To the degree that peace prevails in the generation, so is it possible to draw the entire world to G-d’s service, “to serve him with a common accord (shekhem echad)” (Zephaniah 3:9). For by virtue of the peace that exists between people, they speak with each other and together they inquire into the ultimate purpose of the entire world and its vanities. They explain the truth to one another: that in the end, nothing will remain of a person except what he prepared for himself after death, in the eternal world. [As our sages state,] “Nothing accompanies him— neither gold, nor silver, or gems, or pearls— except Torah and good deeds alone” (Avos 6:9).

That is, peace creates the climate for honest dialogue. And the main subject of such dialogue should be the purpose of life. We need to see through worldly vanities—the word used is “hevel,” which is evocative of the repeated phrase of Shlomo HaMelekh, “Havel havalim, all is vanity” (Koheles 1:1, et passim). In these few words, the Rebbe implies that each person “explains” to his friend the truth of the impermanence of creation and the illusory nature of worldly blandishments. Each person learns from the experience of the other, and this leads them to a shared perception and a common spiritual goal.

Through this [genuine dialogue], each person will cast away the falsehood of his idolatry of money and bring himself closer to the truth, drawing himself near and turning to the Blessed One and His Torah and divine service.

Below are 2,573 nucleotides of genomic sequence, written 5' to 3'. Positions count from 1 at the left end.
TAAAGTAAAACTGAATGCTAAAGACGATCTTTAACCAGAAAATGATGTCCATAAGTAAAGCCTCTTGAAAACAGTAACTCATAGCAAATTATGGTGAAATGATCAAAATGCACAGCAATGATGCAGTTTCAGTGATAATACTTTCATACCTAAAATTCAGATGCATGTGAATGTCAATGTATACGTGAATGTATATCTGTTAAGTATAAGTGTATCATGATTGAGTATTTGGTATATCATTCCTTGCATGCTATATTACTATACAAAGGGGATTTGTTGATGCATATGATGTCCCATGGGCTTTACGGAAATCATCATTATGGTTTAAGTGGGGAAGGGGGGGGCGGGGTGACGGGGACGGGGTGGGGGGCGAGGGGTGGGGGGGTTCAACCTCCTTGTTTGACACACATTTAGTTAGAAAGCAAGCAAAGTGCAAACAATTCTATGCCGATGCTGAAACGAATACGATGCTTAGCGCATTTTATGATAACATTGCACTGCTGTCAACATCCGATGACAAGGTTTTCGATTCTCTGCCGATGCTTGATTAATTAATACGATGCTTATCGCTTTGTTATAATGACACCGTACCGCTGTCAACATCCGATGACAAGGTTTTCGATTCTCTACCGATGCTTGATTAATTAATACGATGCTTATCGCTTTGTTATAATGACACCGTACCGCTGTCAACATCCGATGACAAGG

The Rebbe singles out the pursuit of wealth as the main distraction from the recognition of truth, the pursuit of knowledge of G-d, prophecy as embodied by the Torah, and the spiritual life. Thus, in Rebbe Nachman’s story, “The Master of Prayer,” the hero’s greatest challenge is saving the people of the Land of Wealth (any nominations for the title from today’s world?) from the error of their idolatry of wealth, and awakening them to the true purpose of life. In the end, the money-worshippers are ashamed of the wealth they had formerly prized above all else, and can’t get rid of it quickly enough.

But when peace does not prevail, and all the more so when there is strife, G-d forbid—then people do not get together with one another, and they do not speak with one another about the purpose of life. And if they do get together at times and converse, one’s words don’t enter the other’s heart, due to the desire to win arguments, strife, hatred and jealousy. For disputation and the desire to win cannot bear the truth, as explained in [Likutey Moharan] Lesson 122. Thus, we find that for most people, the main reason for their estrangement from G-d is strife, which has now become widespread due to our many sins. May G-d have mercy.